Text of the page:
Imagine for a minute you are a young 21-year-old ham living in Connecticut with your parents. You have recently completed your schooling and are thinking about a career in radio. Self-taught, you are able to build or troubleshoot any radio circuit. You have honed your Morse skills, and are one of the top radio operators around. You are well known by your peers. So what are you going to do? It is early winter 1923.
You receive an invitation from Hiram Percy Maxim to apply for the position of radio operator on an expedition to the North Pole. It sounds exciting doesn’t it? The only hitch is, you will be leaving in the spring and the trip will last over an entire year. You will be spending most of your time on an 88-foot schooner and anywhere you can walk from there. You will be a working crew member, but your primary duty is being responsible for keeping contact with the outside world on a ham radio set. All crew members have primary responsibility duties, but will share in the work associated with the trip. That being while under way you will be standing watch, cleaning the ship, and helping in the galley. Once the final location has been selected; you will help hunt, fish, find fresh water and bring it on board. You will help clean and prepare any fish or wild game for storage or for dinner. And when the Eskimo dogs arrive, you will help feed and take care of them.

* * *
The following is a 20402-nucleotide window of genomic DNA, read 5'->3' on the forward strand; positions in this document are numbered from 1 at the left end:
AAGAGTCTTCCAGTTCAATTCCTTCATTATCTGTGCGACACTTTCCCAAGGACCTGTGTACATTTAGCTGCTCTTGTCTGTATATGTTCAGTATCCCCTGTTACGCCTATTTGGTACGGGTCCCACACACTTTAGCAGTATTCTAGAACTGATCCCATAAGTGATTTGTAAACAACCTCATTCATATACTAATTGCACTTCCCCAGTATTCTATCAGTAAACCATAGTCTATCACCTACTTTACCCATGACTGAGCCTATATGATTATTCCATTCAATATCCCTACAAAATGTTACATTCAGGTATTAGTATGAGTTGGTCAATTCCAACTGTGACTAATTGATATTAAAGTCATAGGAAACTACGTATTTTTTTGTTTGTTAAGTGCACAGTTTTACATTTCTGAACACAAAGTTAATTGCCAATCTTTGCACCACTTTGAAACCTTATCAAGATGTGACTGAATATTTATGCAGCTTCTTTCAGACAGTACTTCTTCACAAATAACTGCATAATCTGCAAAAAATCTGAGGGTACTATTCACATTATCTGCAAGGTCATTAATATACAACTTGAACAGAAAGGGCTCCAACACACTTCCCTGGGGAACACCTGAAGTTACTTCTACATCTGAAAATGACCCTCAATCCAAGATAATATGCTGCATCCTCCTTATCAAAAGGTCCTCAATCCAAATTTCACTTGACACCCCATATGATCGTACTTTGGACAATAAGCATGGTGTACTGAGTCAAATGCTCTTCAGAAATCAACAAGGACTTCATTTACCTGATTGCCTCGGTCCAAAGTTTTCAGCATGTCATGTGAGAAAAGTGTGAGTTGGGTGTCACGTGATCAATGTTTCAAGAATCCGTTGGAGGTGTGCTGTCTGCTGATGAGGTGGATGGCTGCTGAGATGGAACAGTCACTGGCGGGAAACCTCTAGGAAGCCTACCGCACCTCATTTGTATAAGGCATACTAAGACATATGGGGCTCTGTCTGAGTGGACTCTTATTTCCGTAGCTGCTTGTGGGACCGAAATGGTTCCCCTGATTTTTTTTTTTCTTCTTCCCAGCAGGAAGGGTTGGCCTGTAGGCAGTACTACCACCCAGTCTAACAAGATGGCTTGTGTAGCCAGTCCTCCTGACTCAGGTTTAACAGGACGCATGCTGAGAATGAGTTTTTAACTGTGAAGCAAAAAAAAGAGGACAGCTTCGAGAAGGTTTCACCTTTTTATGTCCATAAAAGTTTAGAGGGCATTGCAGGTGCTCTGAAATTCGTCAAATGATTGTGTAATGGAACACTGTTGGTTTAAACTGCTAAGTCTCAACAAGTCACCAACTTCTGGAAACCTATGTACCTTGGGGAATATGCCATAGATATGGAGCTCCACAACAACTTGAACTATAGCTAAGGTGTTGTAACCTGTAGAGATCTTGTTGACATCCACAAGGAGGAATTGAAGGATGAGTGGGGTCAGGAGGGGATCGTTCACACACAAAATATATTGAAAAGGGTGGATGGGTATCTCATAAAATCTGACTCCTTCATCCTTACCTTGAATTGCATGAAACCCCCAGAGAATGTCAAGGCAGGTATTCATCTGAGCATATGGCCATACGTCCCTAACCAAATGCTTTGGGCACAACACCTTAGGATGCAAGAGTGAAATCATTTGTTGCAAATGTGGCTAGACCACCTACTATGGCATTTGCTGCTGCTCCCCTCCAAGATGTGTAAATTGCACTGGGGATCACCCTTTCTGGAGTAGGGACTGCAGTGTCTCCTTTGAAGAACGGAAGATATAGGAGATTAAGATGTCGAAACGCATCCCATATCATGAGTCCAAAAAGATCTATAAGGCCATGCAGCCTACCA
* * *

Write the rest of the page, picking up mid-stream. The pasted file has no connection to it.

That sure sounds like fun. How many of us would be willing to take this trip? Keep in mind that very little was known about the Arctic and the risk of being lost there was great. Historically, many explorers never came back and were never found.
For Don Mix, the answer was simple, yes! Don’s father and brother Mit, were both hams so you can imagine what advice they gave. He applied for the job.
Mix found out it was a 15-month expedition to the Arctic with an Explorer named Donald MacMillan. He had wanted to take a ham radio operator with him, and asked ARRL to help him find a good one. Donald MacMillan was very experienced in the Arctic, having first gone with Peary in 1909 when he discovered the North Pole. He insisted on a personal interview with Don Mix to insure he would fit in with the crew and the expedition. Mix did, and was accepted immediately.